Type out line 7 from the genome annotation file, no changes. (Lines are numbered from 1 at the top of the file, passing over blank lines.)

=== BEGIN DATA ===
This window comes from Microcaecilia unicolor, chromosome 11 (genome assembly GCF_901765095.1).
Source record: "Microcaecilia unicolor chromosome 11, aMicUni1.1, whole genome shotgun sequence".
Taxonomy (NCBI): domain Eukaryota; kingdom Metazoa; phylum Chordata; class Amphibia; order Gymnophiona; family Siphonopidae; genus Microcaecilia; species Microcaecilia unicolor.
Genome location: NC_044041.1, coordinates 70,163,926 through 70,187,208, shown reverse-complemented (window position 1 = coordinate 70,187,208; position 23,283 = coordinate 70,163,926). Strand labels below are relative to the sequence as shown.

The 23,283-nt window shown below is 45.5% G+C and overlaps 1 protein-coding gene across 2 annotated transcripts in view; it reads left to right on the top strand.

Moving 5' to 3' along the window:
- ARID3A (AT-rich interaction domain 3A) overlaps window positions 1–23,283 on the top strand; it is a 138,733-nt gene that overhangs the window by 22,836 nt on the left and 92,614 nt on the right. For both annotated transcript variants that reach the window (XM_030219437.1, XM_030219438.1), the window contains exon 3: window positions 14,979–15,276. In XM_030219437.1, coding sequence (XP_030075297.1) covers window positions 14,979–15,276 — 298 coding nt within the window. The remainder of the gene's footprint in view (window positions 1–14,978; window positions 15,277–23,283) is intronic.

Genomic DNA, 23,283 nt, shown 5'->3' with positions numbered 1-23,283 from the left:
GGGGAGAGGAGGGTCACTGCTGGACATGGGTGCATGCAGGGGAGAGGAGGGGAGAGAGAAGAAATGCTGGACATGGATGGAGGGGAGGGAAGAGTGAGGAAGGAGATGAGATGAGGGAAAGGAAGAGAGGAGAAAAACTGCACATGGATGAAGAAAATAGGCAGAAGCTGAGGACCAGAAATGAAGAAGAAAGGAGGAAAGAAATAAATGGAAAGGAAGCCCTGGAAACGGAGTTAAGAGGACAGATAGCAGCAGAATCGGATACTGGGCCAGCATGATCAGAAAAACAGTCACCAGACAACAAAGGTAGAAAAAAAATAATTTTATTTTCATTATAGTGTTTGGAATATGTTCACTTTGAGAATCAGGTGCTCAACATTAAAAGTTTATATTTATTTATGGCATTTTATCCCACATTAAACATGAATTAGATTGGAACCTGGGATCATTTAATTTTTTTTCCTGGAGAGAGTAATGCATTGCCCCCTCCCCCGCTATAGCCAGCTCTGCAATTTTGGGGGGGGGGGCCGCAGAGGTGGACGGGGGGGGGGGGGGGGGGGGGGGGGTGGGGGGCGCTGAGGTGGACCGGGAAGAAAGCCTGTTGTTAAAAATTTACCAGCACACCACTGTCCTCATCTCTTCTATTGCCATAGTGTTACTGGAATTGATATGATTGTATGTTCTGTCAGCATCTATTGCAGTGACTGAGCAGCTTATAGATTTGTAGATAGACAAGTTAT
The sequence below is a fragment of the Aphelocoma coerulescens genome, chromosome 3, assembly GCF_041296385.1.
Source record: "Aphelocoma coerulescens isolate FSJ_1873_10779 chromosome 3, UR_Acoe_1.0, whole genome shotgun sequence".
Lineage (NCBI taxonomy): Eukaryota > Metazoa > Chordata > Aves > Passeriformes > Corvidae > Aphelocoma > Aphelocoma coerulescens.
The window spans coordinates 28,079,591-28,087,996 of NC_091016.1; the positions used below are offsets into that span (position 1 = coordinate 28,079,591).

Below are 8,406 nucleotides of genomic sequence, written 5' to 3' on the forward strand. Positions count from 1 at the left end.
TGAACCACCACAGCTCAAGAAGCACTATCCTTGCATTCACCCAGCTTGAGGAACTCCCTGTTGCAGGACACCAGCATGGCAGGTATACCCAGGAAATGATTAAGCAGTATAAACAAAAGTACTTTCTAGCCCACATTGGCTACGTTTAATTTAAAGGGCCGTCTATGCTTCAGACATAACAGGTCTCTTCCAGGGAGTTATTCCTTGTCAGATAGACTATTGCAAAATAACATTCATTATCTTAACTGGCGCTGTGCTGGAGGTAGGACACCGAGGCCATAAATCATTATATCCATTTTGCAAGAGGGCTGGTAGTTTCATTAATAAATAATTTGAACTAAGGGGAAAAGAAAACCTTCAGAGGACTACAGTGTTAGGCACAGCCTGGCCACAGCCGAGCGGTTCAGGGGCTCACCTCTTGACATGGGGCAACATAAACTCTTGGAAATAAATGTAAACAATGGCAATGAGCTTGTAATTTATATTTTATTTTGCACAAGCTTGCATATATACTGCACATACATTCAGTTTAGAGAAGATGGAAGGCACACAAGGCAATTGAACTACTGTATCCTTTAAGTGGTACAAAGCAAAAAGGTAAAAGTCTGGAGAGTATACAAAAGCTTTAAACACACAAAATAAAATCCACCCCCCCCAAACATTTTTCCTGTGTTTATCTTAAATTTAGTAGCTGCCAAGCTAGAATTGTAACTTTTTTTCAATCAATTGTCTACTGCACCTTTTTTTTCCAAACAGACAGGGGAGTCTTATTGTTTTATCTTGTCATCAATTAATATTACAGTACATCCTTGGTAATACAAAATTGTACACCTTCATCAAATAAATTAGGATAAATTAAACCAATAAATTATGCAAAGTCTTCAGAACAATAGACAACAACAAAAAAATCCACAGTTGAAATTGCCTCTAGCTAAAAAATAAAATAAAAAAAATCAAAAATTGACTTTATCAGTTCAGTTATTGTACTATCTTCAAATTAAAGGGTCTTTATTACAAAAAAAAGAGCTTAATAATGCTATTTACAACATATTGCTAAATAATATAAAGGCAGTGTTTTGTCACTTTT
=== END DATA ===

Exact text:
- ARID3A (AT-rich interaction domain 3A) overlaps window positions 1–23,283 on the top strand; it is a 138,733-nt gene that overhangs the window by 22,836 nt on the left and 92,614 nt on the right. For both annotated transcript variants that reach the window (XM_030219437.1, XM_030219438.1), the window contains exon 3: window positions 14,979–15,276. In XM_030219437.1, coding sequence (XP_030075297.1) covers window positions 14,979–15,276 — 298 coding nt within the window. The remainder of the gene's footprint in view (window positions 1–14,978; window positions 15,277–23,283) is intronic.